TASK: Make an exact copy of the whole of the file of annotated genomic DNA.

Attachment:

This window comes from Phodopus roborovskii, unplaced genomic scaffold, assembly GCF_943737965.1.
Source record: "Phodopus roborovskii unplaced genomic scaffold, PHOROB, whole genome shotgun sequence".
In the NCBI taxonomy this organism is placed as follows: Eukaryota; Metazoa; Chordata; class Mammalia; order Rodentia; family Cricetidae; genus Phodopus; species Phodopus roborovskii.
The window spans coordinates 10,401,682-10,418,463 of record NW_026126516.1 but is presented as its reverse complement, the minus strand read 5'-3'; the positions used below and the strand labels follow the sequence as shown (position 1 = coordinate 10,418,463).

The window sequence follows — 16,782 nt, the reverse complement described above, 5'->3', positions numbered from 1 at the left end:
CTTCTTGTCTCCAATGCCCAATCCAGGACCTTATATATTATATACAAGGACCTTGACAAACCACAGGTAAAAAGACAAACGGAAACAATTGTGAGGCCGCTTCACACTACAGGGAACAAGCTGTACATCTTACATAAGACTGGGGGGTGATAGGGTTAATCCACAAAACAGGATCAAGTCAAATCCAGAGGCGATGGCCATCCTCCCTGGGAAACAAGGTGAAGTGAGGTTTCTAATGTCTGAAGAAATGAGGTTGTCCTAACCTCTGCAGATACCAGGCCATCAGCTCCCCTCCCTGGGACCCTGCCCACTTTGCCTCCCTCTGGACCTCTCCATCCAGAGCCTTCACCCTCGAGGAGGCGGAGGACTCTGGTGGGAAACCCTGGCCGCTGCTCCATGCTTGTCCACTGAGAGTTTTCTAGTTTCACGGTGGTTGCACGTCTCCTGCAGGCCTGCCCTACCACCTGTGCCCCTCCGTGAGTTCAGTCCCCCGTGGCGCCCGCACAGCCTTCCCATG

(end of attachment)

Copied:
This window comes from Phodopus roborovskii, unplaced genomic scaffold, assembly GCF_943737965.1.
Source record: "Phodopus roborovskii unplaced genomic scaffold, PHOROB, whole genome shotgun sequence".
In the NCBI taxonomy this organism is placed as follows: Eukaryota; Metazoa; Chordata; class Mammalia; order Rodentia; family Cricetidae; genus Phodopus; species Phodopus roborovskii.
The window spans coordinates 10,401,682-10,418,463 of record NW_026126516.1 but is presented as its reverse complement, the minus strand read 5'-3'; the positions used below and the strand labels follow the sequence as shown (position 1 = coordinate 10,418,463).

The window sequence follows — 16,782 nt, the reverse complement described above, 5'->3', positions numbered from 1 at the left end:
CTTCTTGTCTCCAATGCCCAATCCAGGACCTTATATATTATATACAAGGACCTTGACAAACCACAGGTAAAAAGACAAACGGAAACAATTGTGAGGCCGCTTCACACTACAGGGAACAAGCTGTACATCTTACATAAGACTGGGGGGTGATAGGGTTAATCCACAAAACAGGATCAAGTCAAATCCAGAGGCGATGGCCATCCTCCCTGGGAAACAAGGTGAAGTGAGGTTTCTAATGTCTGAAGAAATGAGGTTGTCCTAACCTCTGCAGATACCAGGCCATCAGCTCCCCTCCCTGGGACCCTGCCCACTTTGCCTCCCTCTGGACCTCTCCATCCAGAGCCTTCACCCTCGAGGAGGCGGAGGACTCTGGTGGGAAACCCTGGCCGCTGCTCCATGCTTGTCCACTGAGAGTTTTCTAGTTTCACGGTGGTTGCACGTCTCCTGCAGGCCTGCCCTACCACCTGTGCCCCTCCGTGAGTTCAGTCCCCCGTGGCGCCCGCACAGCCTTCCCATG